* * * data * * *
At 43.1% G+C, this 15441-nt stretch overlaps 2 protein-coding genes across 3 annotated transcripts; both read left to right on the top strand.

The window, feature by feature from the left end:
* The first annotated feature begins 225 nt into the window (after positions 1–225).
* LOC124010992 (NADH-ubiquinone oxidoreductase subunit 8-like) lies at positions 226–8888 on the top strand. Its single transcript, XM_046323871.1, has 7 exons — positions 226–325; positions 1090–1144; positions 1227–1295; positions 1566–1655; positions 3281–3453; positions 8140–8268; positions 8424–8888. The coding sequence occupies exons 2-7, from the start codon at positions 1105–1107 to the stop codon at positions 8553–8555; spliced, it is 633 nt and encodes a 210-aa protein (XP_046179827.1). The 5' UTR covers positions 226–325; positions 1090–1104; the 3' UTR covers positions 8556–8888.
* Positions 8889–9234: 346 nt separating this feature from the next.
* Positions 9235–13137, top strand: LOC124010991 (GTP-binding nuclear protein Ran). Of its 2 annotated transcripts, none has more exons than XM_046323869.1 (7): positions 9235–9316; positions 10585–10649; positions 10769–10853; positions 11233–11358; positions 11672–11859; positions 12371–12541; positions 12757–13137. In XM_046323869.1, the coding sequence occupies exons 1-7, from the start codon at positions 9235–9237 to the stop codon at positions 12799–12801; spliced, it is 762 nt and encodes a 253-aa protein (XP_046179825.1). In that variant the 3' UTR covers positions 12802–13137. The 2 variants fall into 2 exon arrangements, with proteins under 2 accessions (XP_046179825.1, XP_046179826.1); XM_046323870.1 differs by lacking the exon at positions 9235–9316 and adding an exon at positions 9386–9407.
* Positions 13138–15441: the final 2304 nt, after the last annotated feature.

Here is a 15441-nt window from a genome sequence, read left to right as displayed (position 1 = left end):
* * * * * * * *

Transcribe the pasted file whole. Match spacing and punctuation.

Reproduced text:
At 43.1% G+C, this 15441-nt stretch overlaps 2 protein-coding genes across 3 annotated transcripts; both read left to right on the top strand.

The window, feature by feature from the left end:
* The first annotated feature begins 225 nt into the window (after positions 1–225).
* LOC124010992 (NADH-ubiquinone oxidoreductase subunit 8-like) lies at positions 226–8888 on the top strand. Its single transcript, XM_046323871.1, has 7 exons — positions 226–325; positions 1090–1144; positions 1227–1295; positions 1566–1655; positions 3281–3453; positions 8140–8268; positions 8424–8888. The coding sequence occupies exons 2-7, from the start codon at positions 1105–1107 to the stop codon at positions 8553–8555; spliced, it is 633 nt and encodes a 210-aa protein (XP_046179827.1). The 5' UTR covers positions 226–325; positions 1090–1104; the 3' UTR covers positions 8556–8888.
* Positions 8889–9234: 346 nt separating this feature from the next.
* Positions 9235–13137, top strand: LOC124010991 (GTP-binding nuclear protein Ran). Of its 2 annotated transcripts, none has more exons than XM_046323869.1 (7): positions 9235–9316; positions 10585–10649; positions 10769–10853; positions 11233–11358; positions 11672–11859; positions 12371–12541; positions 12757–13137. In XM_046323869.1, the coding sequence occupies exons 1-7, from the start codon at positions 9235–9237 to the stop codon at positions 12799–12801; spliced, it is 762 nt and encodes a 253-aa protein (XP_046179825.1). In that variant the 3' UTR covers positions 12802–13137. The 2 variants fall into 2 exon arrangements, with proteins under 2 accessions (XP_046179825.1, XP_046179826.1); XM_046323870.1 differs by lacking the exon at positions 9235–9316 and adding an exon at positions 9386–9407.
* Positions 13138–15441: the final 2304 nt, after the last annotated feature.

Here is a 15441-nt window from a genome sequence, read left to right as displayed (position 1 = left end):